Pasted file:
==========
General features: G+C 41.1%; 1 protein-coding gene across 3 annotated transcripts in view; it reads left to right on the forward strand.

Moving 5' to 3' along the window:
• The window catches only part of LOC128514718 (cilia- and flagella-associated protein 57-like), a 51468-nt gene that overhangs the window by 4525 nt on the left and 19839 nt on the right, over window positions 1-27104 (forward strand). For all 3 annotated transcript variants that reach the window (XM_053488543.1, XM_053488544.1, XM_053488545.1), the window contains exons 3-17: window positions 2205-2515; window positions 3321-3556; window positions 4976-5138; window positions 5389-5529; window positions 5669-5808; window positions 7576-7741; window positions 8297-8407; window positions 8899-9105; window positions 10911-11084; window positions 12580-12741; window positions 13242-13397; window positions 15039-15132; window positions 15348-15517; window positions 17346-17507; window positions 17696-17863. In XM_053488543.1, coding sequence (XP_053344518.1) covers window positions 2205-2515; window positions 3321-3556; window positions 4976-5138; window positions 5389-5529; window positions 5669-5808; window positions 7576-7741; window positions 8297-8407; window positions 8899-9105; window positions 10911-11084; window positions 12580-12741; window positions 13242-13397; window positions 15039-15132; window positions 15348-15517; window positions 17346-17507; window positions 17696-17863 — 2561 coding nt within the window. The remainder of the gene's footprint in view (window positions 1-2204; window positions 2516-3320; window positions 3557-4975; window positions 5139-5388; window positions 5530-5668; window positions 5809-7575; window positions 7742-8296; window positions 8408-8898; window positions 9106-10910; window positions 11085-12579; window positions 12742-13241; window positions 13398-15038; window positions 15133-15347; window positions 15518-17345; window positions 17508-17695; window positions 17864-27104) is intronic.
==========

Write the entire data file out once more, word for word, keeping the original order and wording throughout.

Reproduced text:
General features: G+C 41.1%; 1 protein-coding gene across 3 annotated transcripts in view; it reads left to right on the forward strand.

Moving 5' to 3' along the window:
• The window catches only part of LOC128514718 (cilia- and flagella-associated protein 57-like), a 51468-nt gene that overhangs the window by 4525 nt on the left and 19839 nt on the right, over window positions 1-27104 (forward strand). For all 3 annotated transcript variants that reach the window (XM_053488543.1, XM_053488544.1, XM_053488545.1), the window contains exons 3-17: window positions 2205-2515; window positions 3321-3556; window positions 4976-5138; window positions 5389-5529; window positions 5669-5808; window positions 7576-7741; window positions 8297-8407; window positions 8899-9105; window positions 10911-11084; window positions 12580-12741; window positions 13242-13397; window positions 15039-15132; window positions 15348-15517; window positions 17346-17507; window positions 17696-17863. In XM_053488543.1, coding sequence (XP_053344518.1) covers window positions 2205-2515; window positions 3321-3556; window positions 4976-5138; window positions 5389-5529; window positions 5669-5808; window positions 7576-7741; window positions 8297-8407; window positions 8899-9105; window positions 10911-11084; window positions 12580-12741; window positions 13242-13397; window positions 15039-15132; window positions 15348-15517; window positions 17346-17507; window positions 17696-17863 — 2561 coding nt within the window. The remainder of the gene's footprint in view (window positions 1-2204; window positions 2516-3320; window positions 3557-4975; window positions 5139-5388; window positions 5530-5668; window positions 5809-7575; window positions 7742-8296; window positions 8408-8898; window positions 9106-10910; window positions 11085-12579; window positions 12742-13241; window positions 13398-15038; window positions 15133-15347; window positions 15518-17345; window positions 17508-17695; window positions 17864-27104) is intronic.